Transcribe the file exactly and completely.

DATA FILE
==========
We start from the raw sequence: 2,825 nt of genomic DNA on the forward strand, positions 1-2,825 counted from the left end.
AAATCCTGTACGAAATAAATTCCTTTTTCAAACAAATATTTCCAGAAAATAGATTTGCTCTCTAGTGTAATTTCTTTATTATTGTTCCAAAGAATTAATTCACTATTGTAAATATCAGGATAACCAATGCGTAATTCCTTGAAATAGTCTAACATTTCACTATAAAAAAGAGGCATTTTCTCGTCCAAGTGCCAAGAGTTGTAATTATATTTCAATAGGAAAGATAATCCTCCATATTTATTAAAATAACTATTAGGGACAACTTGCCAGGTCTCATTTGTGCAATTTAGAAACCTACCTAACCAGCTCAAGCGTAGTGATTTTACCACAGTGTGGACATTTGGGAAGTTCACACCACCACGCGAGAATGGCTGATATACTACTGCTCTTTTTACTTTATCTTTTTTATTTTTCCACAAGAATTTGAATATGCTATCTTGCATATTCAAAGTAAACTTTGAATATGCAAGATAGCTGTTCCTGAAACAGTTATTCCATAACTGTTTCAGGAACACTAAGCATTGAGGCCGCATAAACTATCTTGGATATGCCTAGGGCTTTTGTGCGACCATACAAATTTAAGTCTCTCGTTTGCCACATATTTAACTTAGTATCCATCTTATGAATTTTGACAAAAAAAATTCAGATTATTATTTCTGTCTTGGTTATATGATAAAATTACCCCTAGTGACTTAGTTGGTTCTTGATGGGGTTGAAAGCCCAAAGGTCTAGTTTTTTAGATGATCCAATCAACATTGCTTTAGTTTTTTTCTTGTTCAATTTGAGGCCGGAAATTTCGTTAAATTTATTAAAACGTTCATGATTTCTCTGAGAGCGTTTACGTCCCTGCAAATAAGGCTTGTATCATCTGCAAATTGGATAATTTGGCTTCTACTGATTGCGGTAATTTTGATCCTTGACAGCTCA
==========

We start from the raw sequence: 2,825 nt of genomic DNA on the forward strand, positions 1-2,825 counted from the left end.
AAATCCTGTACGAAATAAATTCCTTTTTCAAACAAATATTTCCAGAAAATAGATTTGCTCTCTAGTGTAATTTCTTTATTATTGTTCCAAAGAATTAATTCACTATTGTAAATATCAGGATAACCAATGCGTAATTCCTTGAAATAGTCTAACATTTCACTATAAAAAAGAGGCATTTTCTCGTCCAAGTGCCAAGAGTTGTAATTATATTTCAATAGGAAAGATAATCCTCCATATTTATTAAAATAACTATTAGGGACAACTTGCCAGGTCTCATTTGTGCAATTTAGAAACCTACCTAACCAGCTCAAGCGTAGTGATTTTACCACAGTGTGGACATTTGGGAAGTTCACACCACCACGCGAGAATGGCTGATATACTACTGCTCTTTTTACTTTATCTTTTTTATTTTTCCACAAGAATTTGAATATGCTATCTTGCATATTCAAAGTAAACTTTGAATATGCAAGATAGCTGTTCCTGAAACAGTTATTCCATAACTGTTTCAGGAACACTAAGCATTGAGGCCGCATAAACTATCTTGGATATGCCTAGGGCTTTTGTGCGACCATACAAATTTAAGTCTCTCGTTTGCCACATATTTAACTTAGTATCCATCTTATGAATTTTGACAAAAAAAATTCAGATTATTATTTCTGTCTTGGTTATATGATAAAATTACCCCTAGTGACTTAGTTGGTTCTTGATGGGGTTGAAAGCCCAAAGGTCTAGTTTTTTAGATGATCCAATCAACATTGCTTTAGTTTTTTTCTTGTTCAATTTGAGGCCGGAAATTTCGTTAAATTTATTAAAACGTTCATGATTTCTCTGAGAGCGTTTACGTCCCTGCAAATAAGGCTTGTATCATCTGCAAATTGGATAATTTGGCTTCTACTGATTGCGGTAATTTTGATCCTTGACAGCTCA